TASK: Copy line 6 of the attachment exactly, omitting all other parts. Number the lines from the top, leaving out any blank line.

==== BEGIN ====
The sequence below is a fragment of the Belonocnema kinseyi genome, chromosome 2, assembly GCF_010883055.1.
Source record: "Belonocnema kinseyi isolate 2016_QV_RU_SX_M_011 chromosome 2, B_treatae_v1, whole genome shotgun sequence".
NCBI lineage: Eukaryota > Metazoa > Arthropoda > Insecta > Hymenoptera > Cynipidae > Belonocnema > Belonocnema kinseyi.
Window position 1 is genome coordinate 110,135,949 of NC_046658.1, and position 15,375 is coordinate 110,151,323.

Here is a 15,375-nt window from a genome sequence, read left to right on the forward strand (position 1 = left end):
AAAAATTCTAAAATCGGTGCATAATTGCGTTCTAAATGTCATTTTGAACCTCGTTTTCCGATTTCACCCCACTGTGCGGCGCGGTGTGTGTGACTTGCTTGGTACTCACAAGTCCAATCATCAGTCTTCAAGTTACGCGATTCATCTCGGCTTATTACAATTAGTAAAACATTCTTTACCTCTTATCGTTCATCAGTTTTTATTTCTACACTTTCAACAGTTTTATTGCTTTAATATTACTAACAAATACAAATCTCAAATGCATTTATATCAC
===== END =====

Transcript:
AAAAATTCTAAAATCGGTGCATAATTGCGTTCTAAATGTCATTTTGAACCTCGTTTTCCGATTTCACCCCACTGTGCGGCGCGGTGTGTGTGACTTGCTTGGTACTCACAAGTCCAATCATCAGTCTTCAAGTTACGCGATTCATCTCGGCTTATTACAATTAGTAAAACATTCTTTACCTCTTATCGTTCATCAGTTTTTATTTCTACACTTTCAACAGTTTTATTGCTTTAATATTACTAACAAATACAAATCTCAAATGCATTTATATCAC